But the extension of Perez’s contract raises the question of what are the prospects of Pierre Gasly, now in his fifth season with Toro Rosso/AlphaTauri and dropped after a few races with the senior team in 2019? Or even of Alex Albon, a driver still with Red Bull connections but who was also dropped after a try-out with the senior team?
They are both drivers of great ability but neither was able to perform to the required level at the senior team when given the opportunity. With a few exceptions, they played no part in the outcome of Verstappen’s races, were usually not close enough to be able to compromise the strategy of Verstappen’s competition. Initially, neither was Perez. But as an experienced old hand he was able to withstand the pressure which resulted and just worked away at improving.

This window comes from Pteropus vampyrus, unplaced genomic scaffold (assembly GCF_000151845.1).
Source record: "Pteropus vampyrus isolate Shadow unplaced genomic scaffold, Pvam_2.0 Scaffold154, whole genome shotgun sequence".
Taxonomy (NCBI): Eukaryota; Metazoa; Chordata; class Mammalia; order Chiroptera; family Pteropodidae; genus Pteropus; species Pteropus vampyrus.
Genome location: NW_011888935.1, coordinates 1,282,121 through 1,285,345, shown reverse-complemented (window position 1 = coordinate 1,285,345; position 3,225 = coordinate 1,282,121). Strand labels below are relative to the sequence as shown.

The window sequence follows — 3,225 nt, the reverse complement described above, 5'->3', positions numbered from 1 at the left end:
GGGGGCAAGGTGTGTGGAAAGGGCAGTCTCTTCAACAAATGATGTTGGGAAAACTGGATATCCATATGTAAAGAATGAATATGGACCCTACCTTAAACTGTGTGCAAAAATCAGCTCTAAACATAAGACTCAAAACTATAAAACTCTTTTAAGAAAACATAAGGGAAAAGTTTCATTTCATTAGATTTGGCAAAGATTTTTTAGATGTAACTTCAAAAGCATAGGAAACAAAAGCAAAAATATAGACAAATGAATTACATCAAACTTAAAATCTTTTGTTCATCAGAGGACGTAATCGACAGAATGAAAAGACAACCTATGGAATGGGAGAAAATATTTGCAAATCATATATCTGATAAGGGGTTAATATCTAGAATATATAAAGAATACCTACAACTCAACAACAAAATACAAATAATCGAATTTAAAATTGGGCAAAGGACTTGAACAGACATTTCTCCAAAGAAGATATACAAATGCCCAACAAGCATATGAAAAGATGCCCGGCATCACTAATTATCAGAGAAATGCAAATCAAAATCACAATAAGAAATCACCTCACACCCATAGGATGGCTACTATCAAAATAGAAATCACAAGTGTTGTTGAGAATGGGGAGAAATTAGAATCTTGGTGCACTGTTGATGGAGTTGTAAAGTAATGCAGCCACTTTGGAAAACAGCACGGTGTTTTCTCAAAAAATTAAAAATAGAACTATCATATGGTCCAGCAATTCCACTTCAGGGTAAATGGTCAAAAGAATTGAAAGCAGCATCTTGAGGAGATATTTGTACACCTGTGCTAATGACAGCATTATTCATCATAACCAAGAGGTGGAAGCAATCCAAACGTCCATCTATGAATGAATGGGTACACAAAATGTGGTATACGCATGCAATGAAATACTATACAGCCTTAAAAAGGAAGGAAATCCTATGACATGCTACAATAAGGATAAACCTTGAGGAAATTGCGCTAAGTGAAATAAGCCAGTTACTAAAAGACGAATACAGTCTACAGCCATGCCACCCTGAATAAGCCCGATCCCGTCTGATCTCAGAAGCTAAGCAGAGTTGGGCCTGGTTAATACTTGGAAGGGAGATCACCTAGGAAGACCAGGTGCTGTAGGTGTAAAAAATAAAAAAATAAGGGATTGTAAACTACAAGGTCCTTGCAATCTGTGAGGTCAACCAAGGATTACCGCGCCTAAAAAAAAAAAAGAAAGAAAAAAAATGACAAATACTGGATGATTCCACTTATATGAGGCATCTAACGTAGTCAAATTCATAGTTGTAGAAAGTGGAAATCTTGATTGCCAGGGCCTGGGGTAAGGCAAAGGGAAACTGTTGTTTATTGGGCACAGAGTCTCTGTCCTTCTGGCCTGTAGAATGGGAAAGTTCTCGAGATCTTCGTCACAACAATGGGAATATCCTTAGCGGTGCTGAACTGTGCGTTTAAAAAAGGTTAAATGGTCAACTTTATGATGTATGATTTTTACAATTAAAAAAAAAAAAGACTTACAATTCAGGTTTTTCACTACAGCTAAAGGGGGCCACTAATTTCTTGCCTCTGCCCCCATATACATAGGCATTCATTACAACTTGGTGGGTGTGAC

But the biggest improvement in his performances came with the advent of the 2022 car. No longer was the Red Bull an aggressively pointy challenge of a car with so sharp a rotation that only Verstappen could live with the feeling of rear instability that brought. That was what had made it so difficult for Perez – and Albon and Gasly before him – to even get close to Verstappen. Last year Perez qualified an average of 0.377sec off Max. This year so far the difference is less than a tenth.
The fastest drivers always excel in cars which sit on that razor edge of responsiveness and instability. That doesn’t mean that’s the fastest way for a car to be. But it does mean that the gap between a good driver and a great one will be exaggerated in such a car. It’s perhaps fortunate for Perez that he was in situ when Red Bull came up with a more benign car. Had Gasly or Albon been compared to Verstappen in such a car it’s likely they would have fared rather better.